With a landscape budget of $1.1 million, one of Vlach’s main Players Championship tasks is ordering 40,000 annual flowers that are planted for the tournament. Each Players Championship hospitality tent is adorned with its own array of flowers. In addition to everything else on Vlach’s plate on the week prior to the tourney, his team has some serious planting to do.
The week prior to The Players is also a technology tsunami for Vlach. On the Thursday before the tournament, Vlach meets with a Who’s Who of sports broadcasting personnel. The broadcasting talent is searching for the latest inside morsels regarding Sawgrass architectural design and course conditions. In addition to legendary designer Pete Dye, broadcasting heavyweights like Johnny Miller, Bob Costas, and Jimmy Roberts are stoking up for the lights, camera, and action of broadcast week.
The technology involved in getting Sawgrass ready for broadcast is like golf’s version of Star Wars. All 18 greens have HVAC units planted beneath the green’s surface to both suck and infuse moisture. Only one percent of the golf courses in the world have this sort of putting surface conditioning system at the ready.
Where things get really intense is in the preparation for audience video and audio reception. The legendary 17th hole alone has 20 microphones invisibly planted within earshot of the players. In addition, there are eight stand-alone cameras on 17, as well as one aerial camera, and one camera inserted into a golf ball that sits in the water next to the green. This camera is controlled in the production booth by a joystick. The Players history regarding cutting-edge technology goes back to 1984 when they became the first tournament to feature an electronic scoreboard on their grounds.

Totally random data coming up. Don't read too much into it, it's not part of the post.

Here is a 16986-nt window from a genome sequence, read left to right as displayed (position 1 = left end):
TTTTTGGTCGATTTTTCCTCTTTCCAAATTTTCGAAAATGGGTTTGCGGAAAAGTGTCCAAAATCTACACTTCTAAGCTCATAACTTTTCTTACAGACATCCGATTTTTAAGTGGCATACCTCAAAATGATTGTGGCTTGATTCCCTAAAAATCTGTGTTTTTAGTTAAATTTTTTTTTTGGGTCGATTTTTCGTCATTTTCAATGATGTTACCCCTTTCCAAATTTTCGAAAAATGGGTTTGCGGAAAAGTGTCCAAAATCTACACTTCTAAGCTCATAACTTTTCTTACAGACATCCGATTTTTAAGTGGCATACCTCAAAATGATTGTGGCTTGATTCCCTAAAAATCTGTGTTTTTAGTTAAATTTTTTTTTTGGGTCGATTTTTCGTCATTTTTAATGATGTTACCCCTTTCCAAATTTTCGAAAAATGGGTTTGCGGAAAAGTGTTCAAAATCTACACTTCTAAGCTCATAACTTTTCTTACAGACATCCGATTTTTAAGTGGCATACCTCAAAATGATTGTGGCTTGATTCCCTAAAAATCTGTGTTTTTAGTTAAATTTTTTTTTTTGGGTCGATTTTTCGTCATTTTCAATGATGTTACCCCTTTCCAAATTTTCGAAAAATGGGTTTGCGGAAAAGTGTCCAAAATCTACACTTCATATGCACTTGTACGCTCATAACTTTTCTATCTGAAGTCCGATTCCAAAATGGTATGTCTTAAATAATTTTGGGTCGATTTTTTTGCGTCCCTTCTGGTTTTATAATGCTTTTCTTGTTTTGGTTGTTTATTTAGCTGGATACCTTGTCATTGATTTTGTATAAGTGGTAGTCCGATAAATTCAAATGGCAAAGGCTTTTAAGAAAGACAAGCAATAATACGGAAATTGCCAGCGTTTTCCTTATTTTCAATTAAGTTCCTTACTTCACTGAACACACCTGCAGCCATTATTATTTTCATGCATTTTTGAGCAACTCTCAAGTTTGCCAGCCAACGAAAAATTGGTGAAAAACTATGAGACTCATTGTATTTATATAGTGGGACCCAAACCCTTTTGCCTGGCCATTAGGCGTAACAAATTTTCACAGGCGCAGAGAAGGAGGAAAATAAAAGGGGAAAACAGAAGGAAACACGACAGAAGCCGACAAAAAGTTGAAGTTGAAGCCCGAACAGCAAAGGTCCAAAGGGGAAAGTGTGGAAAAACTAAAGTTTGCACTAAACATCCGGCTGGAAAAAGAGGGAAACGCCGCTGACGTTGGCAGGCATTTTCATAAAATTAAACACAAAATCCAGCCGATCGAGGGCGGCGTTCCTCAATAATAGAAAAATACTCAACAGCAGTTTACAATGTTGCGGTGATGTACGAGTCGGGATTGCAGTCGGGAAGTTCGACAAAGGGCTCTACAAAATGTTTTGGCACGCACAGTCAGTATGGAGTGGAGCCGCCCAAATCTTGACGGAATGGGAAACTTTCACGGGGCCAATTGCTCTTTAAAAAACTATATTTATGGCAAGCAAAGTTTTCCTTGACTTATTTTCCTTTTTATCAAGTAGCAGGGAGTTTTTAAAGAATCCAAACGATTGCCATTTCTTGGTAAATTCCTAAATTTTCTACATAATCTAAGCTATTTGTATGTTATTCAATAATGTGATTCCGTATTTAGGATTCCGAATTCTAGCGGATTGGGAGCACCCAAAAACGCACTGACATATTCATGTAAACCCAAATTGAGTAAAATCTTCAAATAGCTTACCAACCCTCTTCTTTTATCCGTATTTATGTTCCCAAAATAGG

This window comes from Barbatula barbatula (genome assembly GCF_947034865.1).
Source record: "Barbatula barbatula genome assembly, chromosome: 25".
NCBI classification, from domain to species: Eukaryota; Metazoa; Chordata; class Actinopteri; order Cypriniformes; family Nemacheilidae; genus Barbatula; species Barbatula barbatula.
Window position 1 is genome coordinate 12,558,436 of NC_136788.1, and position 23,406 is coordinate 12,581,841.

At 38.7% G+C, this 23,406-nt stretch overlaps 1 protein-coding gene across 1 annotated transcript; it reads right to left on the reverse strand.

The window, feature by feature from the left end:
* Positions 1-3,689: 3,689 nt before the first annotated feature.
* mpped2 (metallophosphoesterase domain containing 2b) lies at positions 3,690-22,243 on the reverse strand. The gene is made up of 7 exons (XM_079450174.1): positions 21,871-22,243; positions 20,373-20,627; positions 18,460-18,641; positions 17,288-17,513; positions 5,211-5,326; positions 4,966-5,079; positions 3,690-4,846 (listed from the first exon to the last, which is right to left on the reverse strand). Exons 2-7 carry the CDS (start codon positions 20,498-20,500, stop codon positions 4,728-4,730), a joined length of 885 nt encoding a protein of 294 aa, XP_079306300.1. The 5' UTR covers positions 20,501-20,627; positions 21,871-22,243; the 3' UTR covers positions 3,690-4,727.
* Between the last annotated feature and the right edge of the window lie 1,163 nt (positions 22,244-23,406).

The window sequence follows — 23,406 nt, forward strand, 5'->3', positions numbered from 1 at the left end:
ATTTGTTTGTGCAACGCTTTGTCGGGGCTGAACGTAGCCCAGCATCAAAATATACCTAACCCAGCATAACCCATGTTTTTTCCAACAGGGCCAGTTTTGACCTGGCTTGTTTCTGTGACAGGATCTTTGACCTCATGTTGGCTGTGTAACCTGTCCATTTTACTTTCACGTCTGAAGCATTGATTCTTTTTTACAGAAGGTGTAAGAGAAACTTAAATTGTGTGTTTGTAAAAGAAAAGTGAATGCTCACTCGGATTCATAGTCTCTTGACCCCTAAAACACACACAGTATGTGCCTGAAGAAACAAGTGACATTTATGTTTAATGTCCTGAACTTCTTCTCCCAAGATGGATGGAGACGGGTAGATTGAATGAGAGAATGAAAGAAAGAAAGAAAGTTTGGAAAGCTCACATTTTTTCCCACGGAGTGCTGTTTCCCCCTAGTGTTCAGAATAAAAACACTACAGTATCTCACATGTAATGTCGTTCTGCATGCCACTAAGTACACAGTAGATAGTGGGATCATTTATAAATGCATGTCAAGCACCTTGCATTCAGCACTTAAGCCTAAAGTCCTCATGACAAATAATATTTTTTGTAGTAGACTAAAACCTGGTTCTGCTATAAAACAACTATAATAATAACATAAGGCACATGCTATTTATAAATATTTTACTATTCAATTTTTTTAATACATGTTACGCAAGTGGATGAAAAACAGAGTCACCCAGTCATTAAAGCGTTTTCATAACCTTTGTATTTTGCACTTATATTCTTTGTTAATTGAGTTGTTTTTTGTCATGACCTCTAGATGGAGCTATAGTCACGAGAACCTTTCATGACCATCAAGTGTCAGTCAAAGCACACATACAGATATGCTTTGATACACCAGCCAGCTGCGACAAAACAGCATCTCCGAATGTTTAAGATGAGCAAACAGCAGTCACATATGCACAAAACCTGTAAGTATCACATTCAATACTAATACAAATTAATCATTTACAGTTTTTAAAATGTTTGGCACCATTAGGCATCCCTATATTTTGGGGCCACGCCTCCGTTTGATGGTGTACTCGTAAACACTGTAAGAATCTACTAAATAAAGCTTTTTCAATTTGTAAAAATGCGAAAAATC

During tournament week, Vlach manages his year-round staff of 90, plus another 80 volunteers. Included in this group of volunteers are superintendents that fly in from all over the world to be a part of The Players Championship.
Vlach’s crew logs mega-hours during tournament week. The goal is to have the appearance of The Players Championship grounds appear seamless and spectacular. In the years that the Sunday round falls on Mother’s Day, on the Saturday evening before, Vlach’s team is out during the wee hours pulling existing flowers and planting hundreds of pink begonias to commemorate Mother’s Day and breast cancer awareness.
When the final round on Sunday draws to a conclusion, Vlach’s Ponte Vedra, FL-based team can take a breath after sprinting through a year-long turf condition marathon. “We view the day after the tournament with both relief and a bit of sadness. The reality is we need to go into course cleanup mode and start over,” Vlach said.
On the Monday after the winner’s name is inscribed on The Players Waterford crystal trophy, the calculator on the TPC Sawgrass Agronomy website will read 364 days and counting. Vlach knows this is the TPC Sawgrass way of life. It’s a new day and a new year at Sawgrass, the golf course that never sleeps.
Tim Cotroneo is a Minneapolis-based freelance writer specializing in travel, business, and golf. Read more of Tim’s stories at www.timcotroneo.com